The pair of oxen stood by the information booth looking bemused, and surrounded by curious Amish farmers, their wives in stiff bonnets, and small sons in suspenders and straw hats. One of the oxen lowed, softly, and the sound travelled below the noise of the rural Ohio horse show, below cracking bullwhips (the toy of choice this year), hissing hoses, beeping trucks, clanking farm machinery and roaring mules. Perhaps it was looking for other cattle, some allies in a sea of horses.
It was the oxen‘s first time off their farm in Kalamazoo, Michigan, but despite their wide-eyed curiosity, and despite their black tipped, right angled horns, there were no reins holding them. Their handler stood beside them, holding a long dressage whip that she used to wave, point or occasionally tickle. The liver chestnut, white-speckled bullocks were joined by a wooden yoke that sat over their thick necks and looped under their dewlaps. Other than a halter, they were naked, in contrast to all the horses on site, who were trussed from nose to tail with leather or nylon harnesses.
The oxen were attending the 21st Horse Progress Days this Independence Day weekend at the grounds of the Mount Hope auction house, Ohio. What began as a means of sharing new horse-powered farming technology developed by Plain People has become an annual event that draws up to 20,000 to eat maple candy, watch hay-making demonstrations, catch seminars on running a market garden for CSA customers, size up horseflesh and assess polytunnels. I’d travelled from Berlin to be in a place where horse power is a growth area, not just because the Amish population is expanding rapidly, but also because horses make economic sense for small-scale farming – especially organic and sustainably minded concerns. I wasn’t expecting cattle.
Horses are, as Jason Rutledge of the Virginia-based Healing Harvest Forest Foundation pointed out, “solar-powered” (his team mate’s t-shirt read, “Hay is bio fuel”), their waste product – be it manure or flesh and bone – is fertilizer, and they reproduce themselves, unlike a tractor which depreciates the moment you roll into the home field. In the 1950s, the family farms that mechanized hit the wall. The Amish survived, sustaining the knowledge required to work horses for later generations of farmers, who are now swapping tractors for big-rumped Belgian draft horses. I saw a pair of these haul a 7,000lb loaded sled with such a starting torque that it lifted a foot off the ground, and twelve big blond geldings hitched to a single plow that left a wake like a harbor ferry. Elsewhere, a bolshie Haflinger pony circled, driving the crank for an ice cream churn, and a relaxed looking paint gelding climbed perpetually on a noisy wooden treadmill, and turned out enough electricity to power a refridgerator.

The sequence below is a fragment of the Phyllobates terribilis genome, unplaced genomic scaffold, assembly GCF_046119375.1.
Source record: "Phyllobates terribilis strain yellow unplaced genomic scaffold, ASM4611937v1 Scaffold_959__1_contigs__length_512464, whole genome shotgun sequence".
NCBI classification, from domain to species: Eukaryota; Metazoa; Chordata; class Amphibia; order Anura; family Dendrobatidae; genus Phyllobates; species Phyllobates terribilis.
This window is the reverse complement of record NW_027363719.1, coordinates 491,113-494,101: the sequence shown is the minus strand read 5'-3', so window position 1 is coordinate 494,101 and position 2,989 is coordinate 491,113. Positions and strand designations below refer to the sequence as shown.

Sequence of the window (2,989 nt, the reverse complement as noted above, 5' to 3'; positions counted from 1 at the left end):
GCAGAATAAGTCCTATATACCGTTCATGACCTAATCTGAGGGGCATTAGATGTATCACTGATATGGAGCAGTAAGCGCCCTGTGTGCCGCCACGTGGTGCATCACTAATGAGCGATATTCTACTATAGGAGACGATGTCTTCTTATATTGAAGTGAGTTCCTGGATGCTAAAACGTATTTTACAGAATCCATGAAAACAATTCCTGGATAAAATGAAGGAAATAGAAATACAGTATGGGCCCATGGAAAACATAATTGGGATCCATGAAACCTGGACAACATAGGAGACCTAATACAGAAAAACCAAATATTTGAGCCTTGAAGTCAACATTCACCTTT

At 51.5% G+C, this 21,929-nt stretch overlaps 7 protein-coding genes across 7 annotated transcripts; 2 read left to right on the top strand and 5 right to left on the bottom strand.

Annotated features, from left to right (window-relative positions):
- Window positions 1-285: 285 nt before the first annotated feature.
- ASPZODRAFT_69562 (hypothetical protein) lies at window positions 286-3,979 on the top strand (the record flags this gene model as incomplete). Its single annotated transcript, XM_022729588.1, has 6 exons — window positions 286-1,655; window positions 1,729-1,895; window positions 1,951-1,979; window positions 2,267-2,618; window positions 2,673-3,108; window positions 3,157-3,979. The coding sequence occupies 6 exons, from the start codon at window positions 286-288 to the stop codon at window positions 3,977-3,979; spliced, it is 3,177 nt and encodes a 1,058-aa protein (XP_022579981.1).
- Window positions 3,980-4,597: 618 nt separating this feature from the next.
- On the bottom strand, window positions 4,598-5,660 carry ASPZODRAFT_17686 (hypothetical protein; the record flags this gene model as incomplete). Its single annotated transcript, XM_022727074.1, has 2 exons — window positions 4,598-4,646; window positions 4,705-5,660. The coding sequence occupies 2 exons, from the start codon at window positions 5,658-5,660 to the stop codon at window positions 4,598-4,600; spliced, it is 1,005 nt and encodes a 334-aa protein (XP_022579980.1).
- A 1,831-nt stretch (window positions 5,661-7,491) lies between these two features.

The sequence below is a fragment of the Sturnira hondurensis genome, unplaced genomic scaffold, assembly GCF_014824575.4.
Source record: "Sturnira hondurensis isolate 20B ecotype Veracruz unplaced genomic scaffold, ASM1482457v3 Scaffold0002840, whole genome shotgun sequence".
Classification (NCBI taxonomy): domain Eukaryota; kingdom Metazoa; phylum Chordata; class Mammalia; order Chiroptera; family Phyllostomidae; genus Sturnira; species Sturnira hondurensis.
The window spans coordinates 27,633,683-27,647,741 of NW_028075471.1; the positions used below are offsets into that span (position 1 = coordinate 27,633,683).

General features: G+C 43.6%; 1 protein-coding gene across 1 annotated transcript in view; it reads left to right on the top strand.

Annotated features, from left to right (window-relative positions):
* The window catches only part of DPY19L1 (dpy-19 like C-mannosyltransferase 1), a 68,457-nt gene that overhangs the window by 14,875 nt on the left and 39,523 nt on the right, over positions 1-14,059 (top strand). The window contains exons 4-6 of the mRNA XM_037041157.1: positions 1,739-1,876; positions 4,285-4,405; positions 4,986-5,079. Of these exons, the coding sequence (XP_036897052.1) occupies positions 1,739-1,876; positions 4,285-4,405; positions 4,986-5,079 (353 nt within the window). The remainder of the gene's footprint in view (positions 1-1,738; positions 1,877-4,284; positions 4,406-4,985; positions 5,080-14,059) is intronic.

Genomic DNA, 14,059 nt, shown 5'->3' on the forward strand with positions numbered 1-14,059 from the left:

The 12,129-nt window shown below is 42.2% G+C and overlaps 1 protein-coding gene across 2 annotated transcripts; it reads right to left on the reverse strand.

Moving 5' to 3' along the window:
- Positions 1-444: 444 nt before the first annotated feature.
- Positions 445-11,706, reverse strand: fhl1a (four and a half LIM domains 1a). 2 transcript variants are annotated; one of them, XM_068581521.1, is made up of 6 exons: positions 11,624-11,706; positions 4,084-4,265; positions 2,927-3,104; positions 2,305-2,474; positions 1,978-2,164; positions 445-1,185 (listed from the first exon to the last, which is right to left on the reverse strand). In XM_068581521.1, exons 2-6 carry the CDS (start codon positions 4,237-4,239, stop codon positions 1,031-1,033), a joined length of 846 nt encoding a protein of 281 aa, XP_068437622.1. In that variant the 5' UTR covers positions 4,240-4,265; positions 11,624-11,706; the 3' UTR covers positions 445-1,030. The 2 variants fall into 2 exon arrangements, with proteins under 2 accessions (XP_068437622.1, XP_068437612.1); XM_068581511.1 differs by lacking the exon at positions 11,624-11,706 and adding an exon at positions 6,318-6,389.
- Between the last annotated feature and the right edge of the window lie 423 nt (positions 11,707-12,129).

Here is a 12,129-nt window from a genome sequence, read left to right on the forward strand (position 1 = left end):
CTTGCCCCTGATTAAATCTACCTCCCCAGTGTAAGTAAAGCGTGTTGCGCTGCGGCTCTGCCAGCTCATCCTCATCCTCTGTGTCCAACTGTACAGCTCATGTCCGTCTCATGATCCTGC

Nobody at Mount Hope equated “horse-drawn” with antique, even if they were proud to call teamster skills their heritage. But the oxen were a throwback. Mammoth draft horses are the products of the European Agricultural and Industrial Revolutions – “living technology,” as one 1980s French government report called them. Oxen come from an era before the Clydes and Percherons, when horses were too expensive to buy and keep, and they were domesticated long before the first wild horses. The yoke predates the collar harness – you can’t use a yoke with horses, as their necks are too long and their windpipes get impaired. Even though they were slower than horses, oxen took a long time to be phased out in Europe – they may not be as sophisticated, but they’re low maintenance. And like horses, they run on biofuel, generate fertilizer, and don’t compact the soil as aggressively as tractors.
But although they might be a rarity in Europe and America, oxen make up more than half of the 400 million draft animals in use world-wide – one in five of the world’s bovines. “There are two million ox owners in Ethiopia,” Richard Roosenberg of the NGO Tillers’ International told me, “That’s more than there are farmers in America.” A softly spoken man with a gray beard and glasses, he was manning a booth in one of the barns at Horse Progress Days. In his twenties he spent three years in the Peace Corps working for the FAO in West Africa, where he saw local farmers taking to ox-draft with ease. Sleeping sickness had prevented them from using large draft animals prior to the 1960s – Ethiopia is the only country in Sub-Saharan Africa with a deep history of using oxen for draft, and Africa usually defaults to human rather than animal labor.
Roosenberg returned to the United States and “dug in. We needed to relearn what our grandparents knew. We organized Tillers’ to be a bridge between older Americans who still had the skills and younger international aid workers.” Tillers’ International took on their first American students for overseas work in 1981, and welcomed their first foreign students in 1982.